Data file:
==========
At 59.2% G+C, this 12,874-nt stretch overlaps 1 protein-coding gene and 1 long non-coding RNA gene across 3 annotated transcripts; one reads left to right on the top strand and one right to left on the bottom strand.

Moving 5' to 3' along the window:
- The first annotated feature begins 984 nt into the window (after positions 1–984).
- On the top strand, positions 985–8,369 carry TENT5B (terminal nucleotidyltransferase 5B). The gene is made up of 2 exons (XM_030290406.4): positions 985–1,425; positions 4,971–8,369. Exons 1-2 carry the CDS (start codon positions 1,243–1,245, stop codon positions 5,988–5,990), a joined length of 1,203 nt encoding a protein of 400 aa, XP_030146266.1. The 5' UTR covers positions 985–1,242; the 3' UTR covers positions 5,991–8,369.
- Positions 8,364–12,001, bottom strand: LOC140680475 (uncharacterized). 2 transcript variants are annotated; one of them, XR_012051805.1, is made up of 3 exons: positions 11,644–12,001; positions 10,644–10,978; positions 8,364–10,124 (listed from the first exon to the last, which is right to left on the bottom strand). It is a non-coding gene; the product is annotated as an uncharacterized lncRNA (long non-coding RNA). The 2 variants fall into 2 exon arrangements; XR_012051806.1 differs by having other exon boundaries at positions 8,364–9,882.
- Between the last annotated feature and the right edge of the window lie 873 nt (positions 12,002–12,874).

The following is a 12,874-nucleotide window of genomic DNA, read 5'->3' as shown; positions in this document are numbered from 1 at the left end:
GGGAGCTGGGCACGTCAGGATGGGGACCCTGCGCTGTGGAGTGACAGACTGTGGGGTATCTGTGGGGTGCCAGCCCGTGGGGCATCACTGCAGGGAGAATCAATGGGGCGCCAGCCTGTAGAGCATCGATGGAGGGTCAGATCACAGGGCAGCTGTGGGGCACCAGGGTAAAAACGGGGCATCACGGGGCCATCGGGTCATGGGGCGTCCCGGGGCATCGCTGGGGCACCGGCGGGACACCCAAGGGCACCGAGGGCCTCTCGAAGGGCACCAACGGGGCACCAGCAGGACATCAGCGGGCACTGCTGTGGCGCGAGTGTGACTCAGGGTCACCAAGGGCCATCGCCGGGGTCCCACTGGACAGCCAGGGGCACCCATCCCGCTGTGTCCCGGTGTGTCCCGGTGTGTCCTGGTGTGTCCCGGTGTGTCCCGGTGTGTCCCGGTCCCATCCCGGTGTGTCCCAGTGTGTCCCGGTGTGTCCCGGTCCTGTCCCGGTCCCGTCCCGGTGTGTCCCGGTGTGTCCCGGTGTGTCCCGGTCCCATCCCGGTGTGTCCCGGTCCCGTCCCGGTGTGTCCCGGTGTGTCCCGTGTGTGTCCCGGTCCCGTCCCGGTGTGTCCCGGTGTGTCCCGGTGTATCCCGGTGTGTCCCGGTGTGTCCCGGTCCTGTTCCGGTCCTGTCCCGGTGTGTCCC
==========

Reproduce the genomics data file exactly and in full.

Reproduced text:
At 59.2% G+C, this 12,874-nt stretch overlaps 1 protein-coding gene and 1 long non-coding RNA gene across 3 annotated transcripts; one reads left to right on the top strand and one right to left on the bottom strand.

Moving 5' to 3' along the window:
- The first annotated feature begins 984 nt into the window (after positions 1–984).
- On the top strand, positions 985–8,369 carry TENT5B (terminal nucleotidyltransferase 5B). The gene is made up of 2 exons (XM_030290406.4): positions 985–1,425; positions 4,971–8,369. Exons 1-2 carry the CDS (start codon positions 1,243–1,245, stop codon positions 5,988–5,990), a joined length of 1,203 nt encoding a protein of 400 aa, XP_030146266.1. The 5' UTR covers positions 985–1,242; the 3' UTR covers positions 5,991–8,369.
- Positions 8,364–12,001, bottom strand: LOC140680475 (uncharacterized). 2 transcript variants are annotated; one of them, XR_012051805.1, is made up of 3 exons: positions 11,644–12,001; positions 10,644–10,978; positions 8,364–10,124 (listed from the first exon to the last, which is right to left on the bottom strand). It is a non-coding gene; the product is annotated as an uncharacterized lncRNA (long non-coding RNA). The 2 variants fall into 2 exon arrangements; XR_012051806.1 differs by having other exon boundaries at positions 8,364–9,882.
- Between the last annotated feature and the right edge of the window lie 873 nt (positions 12,002–12,874).

The following is a 12,874-nucleotide window of genomic DNA, read 5'->3' as shown; positions in this document are numbered from 1 at the left end:
GGGAGCTGGGCACGTCAGGATGGGGACCCTGCGCTGTGGAGTGACAGACTGTGGGGTATCTGTGGGGTGCCAGCCCGTGGGGCATCACTGCAGGGAGAATCAATGGGGCGCCAGCCTGTAGAGCATCGATGGAGGGTCAGATCACAGGGCAGCTGTGGGGCACCAGGGTAAAAACGGGGCATCACGGGGCCATCGGGTCATGGGGCGTCCCGGGGCATCGCTGGGGCACCGGCGGGACACCCAAGGGCACCGAGGGCCTCTCGAAGGGCACCAACGGGGCACCAGCAGGACATCAGCGGGCACTGCTGTGGCGCGAGTGTGACTCAGGGTCACCAAGGGCCATCGCCGGGGTCCCACTGGACAGCCAGGGGCACCCATCCCGCTGTGTCCCGGTGTGTCCCGGTGTGTCCTGGTGTGTCCCGGTGTGTCCCGGTGTGTCCCGGTCCCATCCCGGTGTGTCCCAGTGTGTCCCGGTGTGTCCCGGTCCTGTCCCGGTCCCGTCCCGGTGTGTCCCGGTGTGTCCCGGTGTGTCCCGGTCCCATCCCGGTGTGTCCCGGTCCCGTCCCGGTGTGTCCCGGTGTGTCCCGTGTGTGTCCCGGTCCCGTCCCGGTGTGTCCCGGTGTGTCCCGGTGTATCCCGGTGTGTCCCGGTGTGTCCCGGTCCTGTTCCGGTCCTGTCCCGGTGTGTCCC